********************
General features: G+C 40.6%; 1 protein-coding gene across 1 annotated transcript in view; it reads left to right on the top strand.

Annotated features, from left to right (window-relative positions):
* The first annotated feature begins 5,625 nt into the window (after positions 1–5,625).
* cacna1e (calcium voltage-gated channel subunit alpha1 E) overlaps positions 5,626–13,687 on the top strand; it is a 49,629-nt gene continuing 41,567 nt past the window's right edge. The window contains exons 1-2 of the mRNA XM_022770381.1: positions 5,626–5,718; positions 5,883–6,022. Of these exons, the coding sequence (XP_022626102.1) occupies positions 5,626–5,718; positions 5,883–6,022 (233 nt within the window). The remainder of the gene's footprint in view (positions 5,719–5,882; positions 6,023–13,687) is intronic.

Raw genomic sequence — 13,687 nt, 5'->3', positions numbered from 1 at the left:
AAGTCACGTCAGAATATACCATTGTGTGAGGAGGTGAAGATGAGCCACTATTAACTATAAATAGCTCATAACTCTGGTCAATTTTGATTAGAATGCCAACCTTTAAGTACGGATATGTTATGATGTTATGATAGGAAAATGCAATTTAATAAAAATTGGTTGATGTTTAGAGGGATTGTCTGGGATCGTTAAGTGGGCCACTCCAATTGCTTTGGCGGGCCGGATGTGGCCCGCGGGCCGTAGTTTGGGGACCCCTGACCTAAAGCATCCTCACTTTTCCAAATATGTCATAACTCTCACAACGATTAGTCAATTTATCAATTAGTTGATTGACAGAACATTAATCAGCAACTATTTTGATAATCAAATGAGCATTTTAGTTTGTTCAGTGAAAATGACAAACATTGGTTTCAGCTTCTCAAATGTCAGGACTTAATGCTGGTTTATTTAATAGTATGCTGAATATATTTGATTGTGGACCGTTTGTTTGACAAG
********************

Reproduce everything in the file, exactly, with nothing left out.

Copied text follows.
General features: G+C 40.6%; 1 protein-coding gene across 1 annotated transcript in view; it reads left to right on the top strand.

Annotated features, from left to right (window-relative positions):
* The first annotated feature begins 5,625 nt into the window (after positions 1–5,625).
* cacna1e (calcium voltage-gated channel subunit alpha1 E) overlaps positions 5,626–13,687 on the top strand; it is a 49,629-nt gene continuing 41,567 nt past the window's right edge. The window contains exons 1-2 of the mRNA XM_022770381.1: positions 5,626–5,718; positions 5,883–6,022. Of these exons, the coding sequence (XP_022626102.1) occupies positions 5,626–5,718; positions 5,883–6,022 (233 nt within the window). The remainder of the gene's footprint in view (positions 5,719–5,882; positions 6,023–13,687) is intronic.

Raw genomic sequence — 13,687 nt, 5'->3', positions numbered from 1 at the left:
AAGTCACGTCAGAATATACCATTGTGTGAGGAGGTGAAGATGAGCCACTATTAACTATAAATAGCTCATAACTCTGGTCAATTTTGATTAGAATGCCAACCTTTAAGTACGGATATGTTATGATGTTATGATAGGAAAATGCAATTTAATAAAAATTGGTTGATGTTTAGAGGGATTGTCTGGGATCGTTAAGTGGGCCACTCCAATTGCTTTGGCGGGCCGGATGTGGCCCGCGGGCCGTAGTTTGGGGACCCCTGACCTAAAGCATCCTCACTTTTCCAAATATGTCATAACTCTCACAACGATTAGTCAATTTATCAATTAGTTGATTGACAGAACATTAATCAGCAACTATTTTGATAATCAAATGAGCATTTTAGTTTGTTCAGTGAAAATGACAAACATTGGTTTCAGCTTCTCAAATGTCAGGACTTAATGCTGGTTTATTTAATAGTATGCTGAATATATTTGATTGTGGACCGTTTGTTTGACAAG